What a great title – I can’t count the number of times I’ve been amazed at my kids’ knowledge of some issue or classic movie, only to be told: “I saw it on The Simpsons.”
As an animated sit-com ostensibly aimed at children but with decidedly adult undertones and plenty of social commentary, The Simpsons has covered most issues and elements of popular culture over its 27-year reign, and has captured a broad audience as a result.
Yianni promises “This show is about how The Simpsons has embiggened my life. Whether you’re a Simpsons tragic or just like the show, it’ll be fun-diddly-un!”
Yianni, a Melburnian now based in London, is surely a happy tragic; he could enter Mastermind with the Simpsons as his specialist subject and would surely beat all comers; he can lend his excellent impersonation skills to virtually any character, and pick a quote to suit any situation. Only Simpsons’ quotes were allowed as heckles and he fielded all comers with quick-fire replies; this is when he’s in his elements, when he clicks with a fellow nerd in the audience and the sparks fly.
The worry is keeping non-nerds entertained. Especially when projected images form a large part of the show and are hard to see if you’re more than three rows’ back.
He admits it’s a tough gig pitching a show at a broad range of fan-dom; what makes his mates laugh might only confuse his mum.
Still he gives it a red-hot go.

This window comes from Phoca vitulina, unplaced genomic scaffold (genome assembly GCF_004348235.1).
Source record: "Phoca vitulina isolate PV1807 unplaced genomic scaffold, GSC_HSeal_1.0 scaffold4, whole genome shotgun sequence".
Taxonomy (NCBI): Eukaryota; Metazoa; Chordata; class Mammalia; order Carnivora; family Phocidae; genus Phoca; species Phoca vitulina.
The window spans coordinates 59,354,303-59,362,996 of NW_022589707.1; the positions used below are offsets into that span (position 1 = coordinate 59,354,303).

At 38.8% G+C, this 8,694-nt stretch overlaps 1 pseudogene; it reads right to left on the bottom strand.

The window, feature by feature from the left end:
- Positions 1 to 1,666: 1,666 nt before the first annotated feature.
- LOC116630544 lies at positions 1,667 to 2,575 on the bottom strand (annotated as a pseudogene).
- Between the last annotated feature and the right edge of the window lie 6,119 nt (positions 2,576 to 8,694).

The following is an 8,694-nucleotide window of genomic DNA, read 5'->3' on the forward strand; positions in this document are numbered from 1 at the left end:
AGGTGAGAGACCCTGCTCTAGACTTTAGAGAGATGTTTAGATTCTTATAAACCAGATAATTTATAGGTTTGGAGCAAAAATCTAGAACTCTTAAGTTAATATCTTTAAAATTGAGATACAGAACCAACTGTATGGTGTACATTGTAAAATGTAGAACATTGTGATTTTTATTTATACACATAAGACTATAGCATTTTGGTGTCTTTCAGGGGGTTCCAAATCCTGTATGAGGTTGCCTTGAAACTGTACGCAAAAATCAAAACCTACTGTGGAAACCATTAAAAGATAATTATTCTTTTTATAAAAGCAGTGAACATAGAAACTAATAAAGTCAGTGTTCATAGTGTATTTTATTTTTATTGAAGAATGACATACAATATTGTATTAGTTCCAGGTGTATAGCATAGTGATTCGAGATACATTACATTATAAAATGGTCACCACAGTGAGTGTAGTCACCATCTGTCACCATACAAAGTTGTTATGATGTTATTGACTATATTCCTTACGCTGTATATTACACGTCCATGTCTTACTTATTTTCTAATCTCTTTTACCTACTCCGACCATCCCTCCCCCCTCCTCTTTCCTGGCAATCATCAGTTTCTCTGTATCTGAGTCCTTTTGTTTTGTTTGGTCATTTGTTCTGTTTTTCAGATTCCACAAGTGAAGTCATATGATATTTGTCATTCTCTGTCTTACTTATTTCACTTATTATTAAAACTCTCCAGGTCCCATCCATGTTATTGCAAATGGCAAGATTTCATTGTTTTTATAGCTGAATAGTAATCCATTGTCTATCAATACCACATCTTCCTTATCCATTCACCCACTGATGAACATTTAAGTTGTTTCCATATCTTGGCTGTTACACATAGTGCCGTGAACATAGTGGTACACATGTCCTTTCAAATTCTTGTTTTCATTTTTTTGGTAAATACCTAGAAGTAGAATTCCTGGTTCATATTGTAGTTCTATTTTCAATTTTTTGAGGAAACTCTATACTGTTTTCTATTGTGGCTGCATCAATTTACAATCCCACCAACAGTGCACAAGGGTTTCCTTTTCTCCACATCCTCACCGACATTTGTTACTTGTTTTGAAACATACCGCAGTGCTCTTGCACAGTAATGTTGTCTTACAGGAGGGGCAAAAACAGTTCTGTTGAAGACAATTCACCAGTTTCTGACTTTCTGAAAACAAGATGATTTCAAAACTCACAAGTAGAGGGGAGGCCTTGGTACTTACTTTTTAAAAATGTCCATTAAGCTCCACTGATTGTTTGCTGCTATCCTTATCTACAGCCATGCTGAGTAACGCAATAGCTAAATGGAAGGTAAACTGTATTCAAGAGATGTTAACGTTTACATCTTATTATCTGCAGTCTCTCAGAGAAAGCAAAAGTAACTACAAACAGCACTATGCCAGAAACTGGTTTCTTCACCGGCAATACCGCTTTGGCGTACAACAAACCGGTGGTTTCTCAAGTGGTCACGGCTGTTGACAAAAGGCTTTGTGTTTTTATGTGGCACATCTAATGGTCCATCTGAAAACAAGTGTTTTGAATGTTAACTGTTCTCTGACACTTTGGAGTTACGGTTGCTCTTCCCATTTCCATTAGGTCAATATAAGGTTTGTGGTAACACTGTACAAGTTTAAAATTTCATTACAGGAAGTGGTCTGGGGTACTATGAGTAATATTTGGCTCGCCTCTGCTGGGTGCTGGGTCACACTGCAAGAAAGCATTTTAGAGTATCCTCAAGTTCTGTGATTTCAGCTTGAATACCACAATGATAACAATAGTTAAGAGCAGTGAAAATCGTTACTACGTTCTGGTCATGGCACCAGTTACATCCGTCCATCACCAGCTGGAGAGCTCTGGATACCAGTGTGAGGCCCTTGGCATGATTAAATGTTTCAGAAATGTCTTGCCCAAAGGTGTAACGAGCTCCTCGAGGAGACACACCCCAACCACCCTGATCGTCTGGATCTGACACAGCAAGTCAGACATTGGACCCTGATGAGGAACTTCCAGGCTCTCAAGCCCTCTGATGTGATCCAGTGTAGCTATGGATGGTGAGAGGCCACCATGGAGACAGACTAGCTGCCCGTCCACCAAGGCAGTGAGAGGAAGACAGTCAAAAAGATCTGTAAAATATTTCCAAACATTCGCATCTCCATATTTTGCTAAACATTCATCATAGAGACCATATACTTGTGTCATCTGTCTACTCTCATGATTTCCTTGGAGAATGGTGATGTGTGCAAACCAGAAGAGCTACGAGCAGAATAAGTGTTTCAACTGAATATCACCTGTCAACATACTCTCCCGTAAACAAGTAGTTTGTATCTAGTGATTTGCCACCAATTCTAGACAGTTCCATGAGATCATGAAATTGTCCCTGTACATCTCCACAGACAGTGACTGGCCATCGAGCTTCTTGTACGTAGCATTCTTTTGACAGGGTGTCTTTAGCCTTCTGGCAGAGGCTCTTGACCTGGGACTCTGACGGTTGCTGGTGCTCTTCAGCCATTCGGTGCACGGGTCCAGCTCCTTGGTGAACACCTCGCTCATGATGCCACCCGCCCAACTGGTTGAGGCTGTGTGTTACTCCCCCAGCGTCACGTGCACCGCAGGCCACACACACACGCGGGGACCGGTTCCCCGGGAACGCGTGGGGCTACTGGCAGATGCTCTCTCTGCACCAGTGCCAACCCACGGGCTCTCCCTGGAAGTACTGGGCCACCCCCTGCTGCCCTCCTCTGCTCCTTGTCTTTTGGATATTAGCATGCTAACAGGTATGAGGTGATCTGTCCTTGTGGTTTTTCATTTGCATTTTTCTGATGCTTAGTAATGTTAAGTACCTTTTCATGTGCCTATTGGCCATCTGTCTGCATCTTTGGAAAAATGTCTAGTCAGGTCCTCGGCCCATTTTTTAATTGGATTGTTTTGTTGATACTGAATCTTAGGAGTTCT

Finding an Aussie equivalent to the Shelbyville/Springfield rivalry was always going to get some laughs, and showing how The Simpsons can teach you all you need to know about politics was particularly timely. The Tony Abbott observations bordered on genius.
But it felt like he alienated sections of his audience early on and had to work hard to bring them back on side.
Only minutes into his show Yianni has broken his audience down into age groups and shown amazement that anyone in their 20s would be fans: “The show started before they were even born!”
Has he not noticed the re-runs? My 20-something neighbours harrumphed and crossed their arms.
Next up was a short quiz: fill in the missing word from these Simpsons sketches.
It’s fair to say only one or two people in the room get all four, and we’re all invited to have a chuckle at David up the back who got zero.
Divide and conquer can work in a comedy show if the audience is then brought back together with some shared laughs, and Yianni does have some fun facts and interesting observations of myriad characters, storylines and episodes, most of which worked well enough.
But yet, despite watching The Simpsons for decades, I couldn’t quite shake the sensation that I was a parent at a teenager’s party, never quite getting the in-jokes and references.
A List Entertainment presents
The Simpsons Taught Me Everything I Know
Venue: Downstairs Lounge at The Grand Mercure Hotel, 195 Swanston Street.
Dates: 5 – 17 April 2016
Tickets: $18 – $22
Bookings: 1300 660 013 | www.comedyfestival.com.au